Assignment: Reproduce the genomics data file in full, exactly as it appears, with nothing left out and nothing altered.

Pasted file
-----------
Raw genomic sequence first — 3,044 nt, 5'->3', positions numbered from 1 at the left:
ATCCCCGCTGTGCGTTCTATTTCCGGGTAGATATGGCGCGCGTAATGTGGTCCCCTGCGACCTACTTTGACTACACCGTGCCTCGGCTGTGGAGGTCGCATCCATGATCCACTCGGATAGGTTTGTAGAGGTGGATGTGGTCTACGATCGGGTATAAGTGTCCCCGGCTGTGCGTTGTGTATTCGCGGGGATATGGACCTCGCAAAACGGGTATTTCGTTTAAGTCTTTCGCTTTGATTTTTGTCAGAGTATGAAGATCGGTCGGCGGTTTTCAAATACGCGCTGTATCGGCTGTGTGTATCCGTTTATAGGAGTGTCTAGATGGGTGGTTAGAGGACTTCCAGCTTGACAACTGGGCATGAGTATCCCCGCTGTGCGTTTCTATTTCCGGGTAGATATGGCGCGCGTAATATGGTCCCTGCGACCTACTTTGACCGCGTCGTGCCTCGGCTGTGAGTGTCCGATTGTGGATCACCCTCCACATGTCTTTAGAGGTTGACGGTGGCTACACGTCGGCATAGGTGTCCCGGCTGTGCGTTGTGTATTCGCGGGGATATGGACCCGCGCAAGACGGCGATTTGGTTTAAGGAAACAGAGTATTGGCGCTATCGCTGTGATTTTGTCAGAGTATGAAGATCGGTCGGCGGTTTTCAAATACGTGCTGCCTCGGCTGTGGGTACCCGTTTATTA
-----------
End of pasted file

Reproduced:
Raw genomic sequence first — 3,044 nt, 5'->3', positions numbered from 1 at the left:
ATCCCCGCTGTGCGTTCTATTTCCGGGTAGATATGGCGCGCGTAATGTGGTCCCCTGCGACCTACTTTGACTACACCGTGCCTCGGCTGTGGAGGTCGCATCCATGATCCACTCGGATAGGTTTGTAGAGGTGGATGTGGTCTACGATCGGGTATAAGTGTCCCCGGCTGTGCGTTGTGTATTCGCGGGGATATGGACCTCGCAAAACGGGTATTTCGTTTAAGTCTTTCGCTTTGATTTTTGTCAGAGTATGAAGATCGGTCGGCGGTTTTCAAATACGCGCTGTATCGGCTGTGTGTATCCGTTTATAGGAGTGTCTAGATGGGTGGTTAGAGGACTTCCAGCTTGACAACTGGGCATGAGTATCCCCGCTGTGCGTTTCTATTTCCGGGTAGATATGGCGCGCGTAATATGGTCCCTGCGACCTACTTTGACCGCGTCGTGCCTCGGCTGTGAGTGTCCGATTGTGGATCACCCTCCACATGTCTTTAGAGGTTGACGGTGGCTACACGTCGGCATAGGTGTCCCGGCTGTGCGTTGTGTATTCGCGGGGATATGGACCCGCGCAAGACGGCGATTTGGTTTAAGGAAACAGAGTATTGGCGCTATCGCTGTGATTTTGTCAGAGTATGAAGATCGGTCGGCGGTTTTCAAATACGTGCTGCCTCGGCTGTGGGTACCCGTTTATTA